We Visit Daniel Boddam Studio’s Backcountry Home Design

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A respect for nature, research into sustainable architectural expressions, concepts of community and seclusion, and a love for natural materials, all play a part in this new residential design by the Australian architectural firm Studio Daniel Boddam. The young firm – an entry in the 2021 Wallpaper* Architects directory – composed Hinterland House almost as a response to the pandemic, inspired by the notion of “returning to fundamental rituals”.

“The enforced solitude and silence of the pandemic offered a reset that inspired people to revisit the basics of life,” says studio founder Daniel Boddam. “In Australia, there has been a shift from cities to regional areas, which give us space, nature and a slower pace of life.” The result of this exploration for Boddam is a low, geometric, monolithic house design integrated into the Australian landscape of remote Byron Bay.

Low, modern exterior form of The Hinterland House

(Image credit: Avo Studios)

Designed as an idyllic, sustainable retreat – an escape from the hustle and bustle of city life – Hinterland House is made up of two locally quarried earthen structures. Daniel Boddam Studio is responsible for designing the products, interiors and architecture of the house, making it a truly holistic concept. The russet tones of the material and the warm wood used for the structure of the ceiling create a warm and tactile environment.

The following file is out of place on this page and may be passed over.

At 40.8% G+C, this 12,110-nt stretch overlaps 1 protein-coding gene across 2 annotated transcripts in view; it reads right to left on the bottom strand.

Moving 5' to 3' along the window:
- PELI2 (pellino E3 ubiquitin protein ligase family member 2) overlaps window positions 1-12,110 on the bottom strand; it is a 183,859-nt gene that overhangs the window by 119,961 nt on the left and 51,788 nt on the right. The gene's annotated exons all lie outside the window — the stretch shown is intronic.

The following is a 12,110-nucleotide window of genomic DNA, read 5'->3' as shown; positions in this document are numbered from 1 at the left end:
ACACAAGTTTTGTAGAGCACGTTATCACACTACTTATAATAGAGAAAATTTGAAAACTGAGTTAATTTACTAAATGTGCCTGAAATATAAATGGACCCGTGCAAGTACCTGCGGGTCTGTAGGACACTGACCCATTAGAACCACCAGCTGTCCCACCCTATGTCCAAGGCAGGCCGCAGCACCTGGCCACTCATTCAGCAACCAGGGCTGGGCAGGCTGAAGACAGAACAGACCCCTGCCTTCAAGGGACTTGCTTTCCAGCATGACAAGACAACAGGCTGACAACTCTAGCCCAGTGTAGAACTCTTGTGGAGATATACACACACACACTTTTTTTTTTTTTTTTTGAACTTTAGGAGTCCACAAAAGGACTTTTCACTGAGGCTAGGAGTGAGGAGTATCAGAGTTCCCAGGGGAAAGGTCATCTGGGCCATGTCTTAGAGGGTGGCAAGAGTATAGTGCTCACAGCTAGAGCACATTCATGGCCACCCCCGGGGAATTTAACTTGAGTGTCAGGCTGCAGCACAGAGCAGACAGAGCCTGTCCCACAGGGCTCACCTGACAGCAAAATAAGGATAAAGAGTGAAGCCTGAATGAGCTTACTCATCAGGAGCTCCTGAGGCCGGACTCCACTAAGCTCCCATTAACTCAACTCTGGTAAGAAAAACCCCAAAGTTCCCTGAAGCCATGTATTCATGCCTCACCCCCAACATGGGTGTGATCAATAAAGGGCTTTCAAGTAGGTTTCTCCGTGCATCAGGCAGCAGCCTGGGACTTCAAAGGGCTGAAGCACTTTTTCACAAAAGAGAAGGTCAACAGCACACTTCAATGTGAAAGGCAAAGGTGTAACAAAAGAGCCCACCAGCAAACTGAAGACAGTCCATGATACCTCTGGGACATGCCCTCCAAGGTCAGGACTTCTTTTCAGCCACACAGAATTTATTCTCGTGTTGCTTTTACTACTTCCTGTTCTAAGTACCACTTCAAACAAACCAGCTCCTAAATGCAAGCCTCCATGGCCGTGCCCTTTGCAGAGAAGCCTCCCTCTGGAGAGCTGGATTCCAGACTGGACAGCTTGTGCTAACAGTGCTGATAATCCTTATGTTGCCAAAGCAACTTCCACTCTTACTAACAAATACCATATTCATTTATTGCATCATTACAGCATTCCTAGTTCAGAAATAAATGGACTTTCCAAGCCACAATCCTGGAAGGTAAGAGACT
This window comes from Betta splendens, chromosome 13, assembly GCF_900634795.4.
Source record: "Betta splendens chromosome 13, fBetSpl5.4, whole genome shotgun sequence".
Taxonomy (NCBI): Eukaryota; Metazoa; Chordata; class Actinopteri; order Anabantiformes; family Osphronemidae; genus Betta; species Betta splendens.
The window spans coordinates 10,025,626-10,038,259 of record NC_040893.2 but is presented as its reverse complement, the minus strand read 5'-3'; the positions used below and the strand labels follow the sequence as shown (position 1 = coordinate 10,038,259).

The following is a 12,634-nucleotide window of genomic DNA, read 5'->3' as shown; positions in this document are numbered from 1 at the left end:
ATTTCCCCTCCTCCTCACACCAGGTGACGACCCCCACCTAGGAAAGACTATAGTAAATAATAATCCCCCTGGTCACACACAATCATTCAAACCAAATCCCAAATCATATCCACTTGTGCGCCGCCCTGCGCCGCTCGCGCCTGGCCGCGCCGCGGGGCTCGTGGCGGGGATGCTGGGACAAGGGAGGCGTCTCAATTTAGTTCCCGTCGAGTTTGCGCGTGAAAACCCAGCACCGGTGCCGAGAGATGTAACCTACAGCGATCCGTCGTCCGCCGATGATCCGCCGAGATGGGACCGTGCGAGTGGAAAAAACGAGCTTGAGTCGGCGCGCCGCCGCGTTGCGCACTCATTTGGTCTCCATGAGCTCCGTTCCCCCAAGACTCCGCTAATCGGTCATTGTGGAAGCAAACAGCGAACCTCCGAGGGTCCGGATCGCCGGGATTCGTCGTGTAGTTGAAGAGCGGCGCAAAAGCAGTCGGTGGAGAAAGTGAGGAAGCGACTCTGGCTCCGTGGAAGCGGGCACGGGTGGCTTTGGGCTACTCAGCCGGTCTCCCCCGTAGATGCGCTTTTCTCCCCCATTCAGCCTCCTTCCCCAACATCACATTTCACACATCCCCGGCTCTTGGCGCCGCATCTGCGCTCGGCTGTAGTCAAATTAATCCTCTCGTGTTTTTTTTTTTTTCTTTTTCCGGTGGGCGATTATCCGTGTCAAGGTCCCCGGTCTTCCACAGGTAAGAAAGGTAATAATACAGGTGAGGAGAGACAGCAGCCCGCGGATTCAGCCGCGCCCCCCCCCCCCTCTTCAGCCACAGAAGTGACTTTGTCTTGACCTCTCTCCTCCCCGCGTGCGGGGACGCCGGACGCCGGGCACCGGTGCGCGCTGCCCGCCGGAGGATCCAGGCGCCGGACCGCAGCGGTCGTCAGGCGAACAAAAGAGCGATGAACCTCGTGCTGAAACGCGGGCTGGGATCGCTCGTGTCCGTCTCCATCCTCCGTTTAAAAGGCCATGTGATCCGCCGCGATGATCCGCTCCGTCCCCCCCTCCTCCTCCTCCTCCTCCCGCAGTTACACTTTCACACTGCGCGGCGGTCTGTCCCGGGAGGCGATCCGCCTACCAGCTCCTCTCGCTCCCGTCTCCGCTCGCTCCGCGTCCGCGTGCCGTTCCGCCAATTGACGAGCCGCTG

At the same time, the design takes inspiration from its context and aims to be a soft expression and presence in its surroundings. ? Architecture reads as part of an agrarian vernacular? said Boddam, ? a play on the storage shed that celebrates simplicity of function, with a refined sensibility. Wide openings towards the surrounding nature underline this connection between interior and exterior.

The diamond patterns of the structure are also found in the furniture collection. “I wanted to offer an antidote to eclecticism”, explains the architect. “We approached furniture as a series of collectible, heirloom pieces to cultivate over time, pieces that sit comfortably in their own right and can be easily interchanged with other items in our collection.”

Low geometric modern house exterior detail

(Image credit: Avo Studios)

Living room covered in wood at the backcountry house

(Image credit: Avo Studios)

Bathroom with wooden skylight and opening

(Image credit: Avo Studios)

Room dressed in wood

(Image credit: Avo Studios)

Entrance hall with intricate timber lattice ceiling structure in an Australian home

(Image credit: Avo Studios)

Wooden kitchen in The Hinterland House

(Image credit: Avo Studios)

Dining room in wood clad interior of backcountry home

(Image credit: Avo Studios)

INFORMATION

danielboddam.com (opens in a new tab)

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